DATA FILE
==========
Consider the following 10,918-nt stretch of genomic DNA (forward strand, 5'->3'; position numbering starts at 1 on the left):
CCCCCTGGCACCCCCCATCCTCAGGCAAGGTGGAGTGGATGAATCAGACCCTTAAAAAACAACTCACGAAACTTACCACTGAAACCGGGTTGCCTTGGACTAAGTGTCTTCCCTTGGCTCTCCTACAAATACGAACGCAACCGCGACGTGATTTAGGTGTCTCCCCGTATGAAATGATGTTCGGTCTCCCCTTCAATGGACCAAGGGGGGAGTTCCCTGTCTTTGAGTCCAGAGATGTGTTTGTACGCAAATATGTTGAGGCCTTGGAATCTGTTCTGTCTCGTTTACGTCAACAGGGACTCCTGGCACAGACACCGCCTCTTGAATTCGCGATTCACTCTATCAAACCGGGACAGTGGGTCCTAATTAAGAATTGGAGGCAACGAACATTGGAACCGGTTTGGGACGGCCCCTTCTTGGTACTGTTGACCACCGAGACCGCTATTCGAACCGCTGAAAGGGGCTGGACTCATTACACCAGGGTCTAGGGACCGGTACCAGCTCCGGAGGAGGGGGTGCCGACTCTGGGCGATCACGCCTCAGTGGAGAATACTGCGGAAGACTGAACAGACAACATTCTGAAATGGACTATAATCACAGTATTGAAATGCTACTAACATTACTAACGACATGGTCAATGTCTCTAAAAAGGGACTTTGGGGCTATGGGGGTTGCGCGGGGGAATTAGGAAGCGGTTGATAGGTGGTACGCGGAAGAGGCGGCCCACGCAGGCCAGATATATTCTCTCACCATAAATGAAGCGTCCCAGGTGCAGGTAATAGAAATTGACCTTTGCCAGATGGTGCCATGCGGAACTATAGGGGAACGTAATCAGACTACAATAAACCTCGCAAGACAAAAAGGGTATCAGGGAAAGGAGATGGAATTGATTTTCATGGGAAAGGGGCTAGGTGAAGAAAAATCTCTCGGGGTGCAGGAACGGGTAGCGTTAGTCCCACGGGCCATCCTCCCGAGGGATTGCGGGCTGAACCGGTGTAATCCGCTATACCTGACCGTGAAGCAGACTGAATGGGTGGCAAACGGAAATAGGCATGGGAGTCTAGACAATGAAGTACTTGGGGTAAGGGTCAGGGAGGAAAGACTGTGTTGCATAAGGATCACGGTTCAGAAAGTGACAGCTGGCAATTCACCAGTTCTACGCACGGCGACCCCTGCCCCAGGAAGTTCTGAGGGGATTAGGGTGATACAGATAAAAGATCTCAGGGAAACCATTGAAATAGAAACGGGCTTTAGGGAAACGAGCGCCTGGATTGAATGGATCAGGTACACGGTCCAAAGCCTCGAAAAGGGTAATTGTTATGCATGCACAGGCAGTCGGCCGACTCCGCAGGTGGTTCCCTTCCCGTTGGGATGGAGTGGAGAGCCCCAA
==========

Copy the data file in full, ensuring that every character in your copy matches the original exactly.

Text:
Consider the following 10,918-nt stretch of genomic DNA (forward strand, 5'->3'; position numbering starts at 1 on the left):
CCCCCTGGCACCCCCCATCCTCAGGCAAGGTGGAGTGGATGAATCAGACCCTTAAAAAACAACTCACGAAACTTACCACTGAAACCGGGTTGCCTTGGACTAAGTGTCTTCCCTTGGCTCTCCTACAAATACGAACGCAACCGCGACGTGATTTAGGTGTCTCCCCGTATGAAATGATGTTCGGTCTCCCCTTCAATGGACCAAGGGGGGAGTTCCCTGTCTTTGAGTCCAGAGATGTGTTTGTACGCAAATATGTTGAGGCCTTGGAATCTGTTCTGTCTCGTTTACGTCAACAGGGACTCCTGGCACAGACACCGCCTCTTGAATTCGCGATTCACTCTATCAAACCGGGACAGTGGGTCCTAATTAAGAATTGGAGGCAACGAACATTGGAACCGGTTTGGGACGGCCCCTTCTTGGTACTGTTGACCACCGAGACCGCTATTCGAACCGCTGAAAGGGGCTGGACTCATTACACCAGGGTCTAGGGACCGGTACCAGCTCCGGAGGAGGGGGTGCCGACTCTGGGCGATCACGCCTCAGTGGAGAATACTGCGGAAGACTGAACAGACAACATTCTGAAATGGACTATAATCACAGTATTGAAATGCTACTAACATTACTAACGACATGGTCAATGTCTCTAAAAAGGGACTTTGGGGCTATGGGGGTTGCGCGGGGGAATTAGGAAGCGGTTGATAGGTGGTACGCGGAAGAGGCGGCCCACGCAGGCCAGATATATTCTCTCACCATAAATGAAGCGTCCCAGGTGCAGGTAATAGAAATTGACCTTTGCCAGATGGTGCCATGCGGAACTATAGGGGAACGTAATCAGACTACAATAAACCTCGCAAGACAAAAAGGGTATCAGGGAAAGGAGATGGAATTGATTTTCATGGGAAAGGGGCTAGGTGAAGAAAAATCTCTCGGGGTGCAGGAACGGGTAGCGTTAGTCCCACGGGCCATCCTCCCGAGGGATTGCGGGCTGAACCGGTGTAATCCGCTATACCTGACCGTGAAGCAGACTGAATGGGTGGCAAACGGAAATAGGCATGGGAGTCTAGACAATGAAGTACTTGGGGTAAGGGTCAGGGAGGAAAGACTGTGTTGCATAAGGATCACGGTTCAGAAAGTGACAGCTGGCAATTCACCAGTTCTACGCACGGCGACCCCTGCCCCAGGAAGTTCTGAGGGGATTAGGGTGATACAGATAAAAGATCTCAGGGAAACCATTGAAATAGAAACGGGCTTTAGGGAAACGAGCGCCTGGATTGAATGGATCAGGTACACGGTCCAAAGCCTCGAAAAGGGTAATTGTTATGCATGCACAGGCAGTCGGCCGACTCCGCAGGTGGTTCCCTTCCCGTTGGGATGGAGTGGAGAGCCCCAA